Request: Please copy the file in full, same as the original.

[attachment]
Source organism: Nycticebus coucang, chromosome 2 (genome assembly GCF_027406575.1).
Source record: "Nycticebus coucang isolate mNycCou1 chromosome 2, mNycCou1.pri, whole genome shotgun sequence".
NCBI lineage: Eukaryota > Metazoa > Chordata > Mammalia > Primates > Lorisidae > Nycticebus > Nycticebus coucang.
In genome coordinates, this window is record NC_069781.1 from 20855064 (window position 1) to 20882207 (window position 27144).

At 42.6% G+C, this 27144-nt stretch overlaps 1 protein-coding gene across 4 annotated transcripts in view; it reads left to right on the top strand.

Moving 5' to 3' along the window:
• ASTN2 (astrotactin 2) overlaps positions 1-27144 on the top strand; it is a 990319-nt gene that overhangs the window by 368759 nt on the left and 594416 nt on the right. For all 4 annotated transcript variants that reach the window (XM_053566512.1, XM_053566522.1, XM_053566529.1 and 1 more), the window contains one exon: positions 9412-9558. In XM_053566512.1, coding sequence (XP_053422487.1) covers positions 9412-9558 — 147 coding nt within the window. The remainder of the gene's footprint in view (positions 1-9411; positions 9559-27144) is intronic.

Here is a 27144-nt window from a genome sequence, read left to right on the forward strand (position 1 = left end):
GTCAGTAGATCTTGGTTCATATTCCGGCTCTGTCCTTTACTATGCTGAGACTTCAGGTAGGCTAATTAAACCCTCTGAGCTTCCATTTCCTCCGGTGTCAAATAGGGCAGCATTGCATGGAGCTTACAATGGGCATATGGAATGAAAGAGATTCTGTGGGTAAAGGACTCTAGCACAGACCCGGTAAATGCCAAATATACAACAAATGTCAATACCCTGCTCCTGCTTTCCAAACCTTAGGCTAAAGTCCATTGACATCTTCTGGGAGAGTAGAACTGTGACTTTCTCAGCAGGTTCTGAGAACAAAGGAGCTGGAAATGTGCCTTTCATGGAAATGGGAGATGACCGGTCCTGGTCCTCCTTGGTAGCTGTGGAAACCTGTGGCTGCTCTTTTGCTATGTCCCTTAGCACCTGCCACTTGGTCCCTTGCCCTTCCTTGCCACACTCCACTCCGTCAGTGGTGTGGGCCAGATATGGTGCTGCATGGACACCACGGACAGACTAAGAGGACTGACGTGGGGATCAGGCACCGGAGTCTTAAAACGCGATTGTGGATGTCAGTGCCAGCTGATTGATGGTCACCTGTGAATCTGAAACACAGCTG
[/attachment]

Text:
Source organism: Nycticebus coucang, chromosome 2 (genome assembly GCF_027406575.1).
Source record: "Nycticebus coucang isolate mNycCou1 chromosome 2, mNycCou1.pri, whole genome shotgun sequence".
NCBI lineage: Eukaryota > Metazoa > Chordata > Mammalia > Primates > Lorisidae > Nycticebus > Nycticebus coucang.
In genome coordinates, this window is record NC_069781.1 from 20855064 (window position 1) to 20882207 (window position 27144).

At 42.6% G+C, this 27144-nt stretch overlaps 1 protein-coding gene across 4 annotated transcripts in view; it reads left to right on the top strand.

Moving 5' to 3' along the window:
• ASTN2 (astrotactin 2) overlaps positions 1-27144 on the top strand; it is a 990319-nt gene that overhangs the window by 368759 nt on the left and 594416 nt on the right. For all 4 annotated transcript variants that reach the window (XM_053566512.1, XM_053566522.1, XM_053566529.1 and 1 more), the window contains one exon: positions 9412-9558. In XM_053566512.1, coding sequence (XP_053422487.1) covers positions 9412-9558 — 147 coding nt within the window. The remainder of the gene's footprint in view (positions 1-9411; positions 9559-27144) is intronic.

Here is a 27144-nt window from a genome sequence, read left to right on the forward strand (position 1 = left end):
GTCAGTAGATCTTGGTTCATATTCCGGCTCTGTCCTTTACTATGCTGAGACTTCAGGTAGGCTAATTAAACCCTCTGAGCTTCCATTTCCTCCGGTGTCAAATAGGGCAGCATTGCATGGAGCTTACAATGGGCATATGGAATGAAAGAGATTCTGTGGGTAAAGGACTCTAGCACAGACCCGGTAAATGCCAAATATACAACAAATGTCAATACCCTGCTCCTGCTTTCCAAACCTTAGGCTAAAGTCCATTGACATCTTCTGGGAGAGTAGAACTGTGACTTTCTCAGCAGGTTCTGAGAACAAAGGAGCTGGAAATGTGCCTTTCATGGAAATGGGAGATGACCGGTCCTGGTCCTCCTTGGTAGCTGTGGAAACCTGTGGCTGCTCTTTTGCTATGTCCCTTAGCACCTGCCACTTGGTCCCTTGCCCTTCCTTGCCACACTCCACTCCGTCAGTGGTGTGGGCCAGATATGGTGCTGCATGGACACCACGGACAGACTAAGAGGACTGACGTGGGGATCAGGCACCGGAGTCTTAAAACGCGATTGTGGATGTCAGTGCCAGCTGATTGATGGTCACCTGTGAATCTGAAACACAGCTG